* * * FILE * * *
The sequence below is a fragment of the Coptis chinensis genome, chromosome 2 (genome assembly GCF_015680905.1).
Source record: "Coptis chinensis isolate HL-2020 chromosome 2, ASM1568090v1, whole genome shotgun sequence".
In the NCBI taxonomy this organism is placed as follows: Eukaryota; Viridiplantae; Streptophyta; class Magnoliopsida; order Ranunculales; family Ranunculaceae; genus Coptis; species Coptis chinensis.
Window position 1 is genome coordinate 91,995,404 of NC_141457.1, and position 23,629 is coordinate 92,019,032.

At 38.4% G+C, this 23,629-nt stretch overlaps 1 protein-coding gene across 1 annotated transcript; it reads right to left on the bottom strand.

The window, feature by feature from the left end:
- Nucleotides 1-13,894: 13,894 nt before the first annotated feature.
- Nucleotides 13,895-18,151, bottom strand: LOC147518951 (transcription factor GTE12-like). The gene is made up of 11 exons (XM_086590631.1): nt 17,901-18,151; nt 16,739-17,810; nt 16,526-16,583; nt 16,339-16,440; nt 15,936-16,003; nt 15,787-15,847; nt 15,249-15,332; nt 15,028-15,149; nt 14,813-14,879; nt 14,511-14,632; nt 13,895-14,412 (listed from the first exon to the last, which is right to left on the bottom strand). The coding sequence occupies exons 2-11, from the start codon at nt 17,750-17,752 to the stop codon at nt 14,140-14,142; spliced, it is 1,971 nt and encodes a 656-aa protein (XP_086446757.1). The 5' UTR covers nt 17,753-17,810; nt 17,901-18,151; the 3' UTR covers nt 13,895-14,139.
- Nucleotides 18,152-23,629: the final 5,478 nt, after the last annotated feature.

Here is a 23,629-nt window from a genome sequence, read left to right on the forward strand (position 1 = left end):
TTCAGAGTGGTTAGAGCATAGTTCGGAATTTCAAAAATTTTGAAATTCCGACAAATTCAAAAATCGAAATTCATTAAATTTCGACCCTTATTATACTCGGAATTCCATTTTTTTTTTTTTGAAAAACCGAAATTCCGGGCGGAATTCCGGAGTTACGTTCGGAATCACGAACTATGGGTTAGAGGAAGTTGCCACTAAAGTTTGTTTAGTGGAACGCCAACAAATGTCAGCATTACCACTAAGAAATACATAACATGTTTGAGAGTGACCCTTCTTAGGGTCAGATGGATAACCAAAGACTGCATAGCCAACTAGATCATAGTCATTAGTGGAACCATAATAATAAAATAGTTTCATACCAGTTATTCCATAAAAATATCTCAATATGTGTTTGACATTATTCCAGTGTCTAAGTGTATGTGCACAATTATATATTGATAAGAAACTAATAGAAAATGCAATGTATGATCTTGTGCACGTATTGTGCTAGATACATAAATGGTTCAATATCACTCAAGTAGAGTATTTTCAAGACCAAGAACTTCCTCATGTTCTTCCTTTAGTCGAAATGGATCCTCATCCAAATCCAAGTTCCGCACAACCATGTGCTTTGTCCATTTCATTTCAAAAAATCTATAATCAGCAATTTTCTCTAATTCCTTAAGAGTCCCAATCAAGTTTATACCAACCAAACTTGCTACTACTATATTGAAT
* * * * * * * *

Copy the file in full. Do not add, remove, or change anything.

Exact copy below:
The sequence below is a fragment of the Coptis chinensis genome, chromosome 2 (genome assembly GCF_015680905.1).
Source record: "Coptis chinensis isolate HL-2020 chromosome 2, ASM1568090v1, whole genome shotgun sequence".
In the NCBI taxonomy this organism is placed as follows: Eukaryota; Viridiplantae; Streptophyta; class Magnoliopsida; order Ranunculales; family Ranunculaceae; genus Coptis; species Coptis chinensis.
Window position 1 is genome coordinate 91,995,404 of NC_141457.1, and position 23,629 is coordinate 92,019,032.

At 38.4% G+C, this 23,629-nt stretch overlaps 1 protein-coding gene across 1 annotated transcript; it reads right to left on the bottom strand.

The window, feature by feature from the left end:
- Nucleotides 1-13,894: 13,894 nt before the first annotated feature.
- Nucleotides 13,895-18,151, bottom strand: LOC147518951 (transcription factor GTE12-like). The gene is made up of 11 exons (XM_086590631.1): nt 17,901-18,151; nt 16,739-17,810; nt 16,526-16,583; nt 16,339-16,440; nt 15,936-16,003; nt 15,787-15,847; nt 15,249-15,332; nt 15,028-15,149; nt 14,813-14,879; nt 14,511-14,632; nt 13,895-14,412 (listed from the first exon to the last, which is right to left on the bottom strand). The coding sequence occupies exons 2-11, from the start codon at nt 17,750-17,752 to the stop codon at nt 14,140-14,142; spliced, it is 1,971 nt and encodes a 656-aa protein (XP_086446757.1). The 5' UTR covers nt 17,753-17,810; nt 17,901-18,151; the 3' UTR covers nt 13,895-14,139.
- Nucleotides 18,152-23,629: the final 5,478 nt, after the last annotated feature.

Here is a 23,629-nt window from a genome sequence, read left to right on the forward strand (position 1 = left end):
TTCAGAGTGGTTAGAGCATAGTTCGGAATTTCAAAAATTTTGAAATTCCGACAAATTCAAAAATCGAAATTCATTAAATTTCGACCCTTATTATACTCGGAATTCCATTTTTTTTTTTTTGAAAAACCGAAATTCCGGGCGGAATTCCGGAGTTACGTTCGGAATCACGAACTATGGGTTAGAGGAAGTTGCCACTAAAGTTTGTTTAGTGGAACGCCAACAAATGTCAGCATTACCACTAAGAAATACATAACATGTTTGAGAGTGACCCTTCTTAGGGTCAGATGGATAACCAAAGACTGCATAGCCAACTAGATCATAGTCATTAGTGGAACCATAATAATAAAATAGTTTCATACCAGTTATTCCATAAAAATATCTCAATATGTGTTTGACATTATTCCAGTGTCTAAGTGTATGTGCACAATTATATATTGATAAGAAACTAATAGAAAATGCAATGTATGATCTTGTGCACGTATTGTGCTAGATACATAAATGGTTCAATATCACTCAAGTAGAGTATTTTCAAGACCAAGAACTTCCTCATGTTCTTCCTTTAGTCGAAATGGATCCTCATCCAAATCCAAGTTCCGCACAACCATGTGCTTTGTCCATTTCATTTCAAAAAATCTATAATCAGCAATTTTCTCTAATTCCTTAAGAGTCCCAATCAAGTTTATACCAACCAAACTTGCTACTACTATATTGAAT